For her senior thesis, Anne Elizabeth Sidamon-Eristoff ’20 designed a collaborative project between the Department of Spanish and Portuguese and the Princeton Neuroscience Institute to study the impact of detention at the United States–Mexico border, parent-child separation on children’s mental health, and to determine whether pre-immigration factors exacerbated this effect. Sidamon-Eristoff was advised by Professor Javier Guerrero, Professor Catherine Peña, and also brought in Dr. Dylan Gee and her graduate student Emily Cohodes in Yale’s Department of Psychology to help design and implement this study.
This project combined a scientific approach to analyze data collected from interviews with asylum-seeking families from Central America and Mexico within one to two days upon release from US immigration detention facilities, as well as a qualitative analysis of the historical aspects of United States immigration politics and migration from Latin America to the United States.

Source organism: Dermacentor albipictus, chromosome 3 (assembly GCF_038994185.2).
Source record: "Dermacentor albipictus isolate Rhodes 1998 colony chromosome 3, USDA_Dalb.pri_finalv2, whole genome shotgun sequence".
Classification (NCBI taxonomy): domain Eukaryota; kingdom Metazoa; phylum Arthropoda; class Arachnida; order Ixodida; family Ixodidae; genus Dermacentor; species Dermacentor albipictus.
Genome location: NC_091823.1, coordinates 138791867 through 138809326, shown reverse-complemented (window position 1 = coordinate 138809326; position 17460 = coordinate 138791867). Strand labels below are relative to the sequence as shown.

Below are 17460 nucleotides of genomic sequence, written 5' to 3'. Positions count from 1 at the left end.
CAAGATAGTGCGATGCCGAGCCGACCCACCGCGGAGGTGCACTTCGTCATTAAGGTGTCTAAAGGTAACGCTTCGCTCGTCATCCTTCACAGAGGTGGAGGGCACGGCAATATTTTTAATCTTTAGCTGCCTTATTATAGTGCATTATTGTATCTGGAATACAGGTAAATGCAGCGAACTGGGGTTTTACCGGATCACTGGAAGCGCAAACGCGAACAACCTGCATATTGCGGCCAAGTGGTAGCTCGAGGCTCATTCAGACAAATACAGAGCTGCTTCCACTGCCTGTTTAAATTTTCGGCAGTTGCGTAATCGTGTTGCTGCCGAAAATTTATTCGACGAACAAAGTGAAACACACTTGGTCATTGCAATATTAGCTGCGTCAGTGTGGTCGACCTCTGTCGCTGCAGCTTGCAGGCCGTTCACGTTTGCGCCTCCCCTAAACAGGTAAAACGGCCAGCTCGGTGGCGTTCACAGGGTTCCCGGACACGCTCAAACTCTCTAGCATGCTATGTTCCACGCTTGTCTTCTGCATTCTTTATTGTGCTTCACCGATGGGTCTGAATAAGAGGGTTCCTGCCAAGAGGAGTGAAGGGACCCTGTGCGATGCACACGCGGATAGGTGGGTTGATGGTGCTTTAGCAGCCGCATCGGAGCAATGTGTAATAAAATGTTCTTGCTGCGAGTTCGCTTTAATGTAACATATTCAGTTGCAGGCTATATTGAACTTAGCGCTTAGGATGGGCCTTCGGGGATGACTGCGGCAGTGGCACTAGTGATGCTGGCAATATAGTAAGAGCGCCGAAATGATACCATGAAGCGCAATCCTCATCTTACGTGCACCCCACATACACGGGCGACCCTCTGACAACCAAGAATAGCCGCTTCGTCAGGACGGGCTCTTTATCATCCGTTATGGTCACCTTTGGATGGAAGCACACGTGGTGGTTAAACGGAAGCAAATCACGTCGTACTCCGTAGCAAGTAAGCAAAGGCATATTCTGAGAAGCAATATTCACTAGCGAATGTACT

The article published in Developmental Psychobiology titled, “Trauma exposure and mental health outcomes among Central American and Mexican children held in immigration detention at the United States–Mexico border”, is the scientific analysis of the project that Sidamon-Eristoff has continued to work on with Peña, Gee and Cohodes.
Sidamon-Eristoff is separately working with Professor Guerrero to publish the qualitative aspects of her project.
Access the full article via the Wiley Online Library.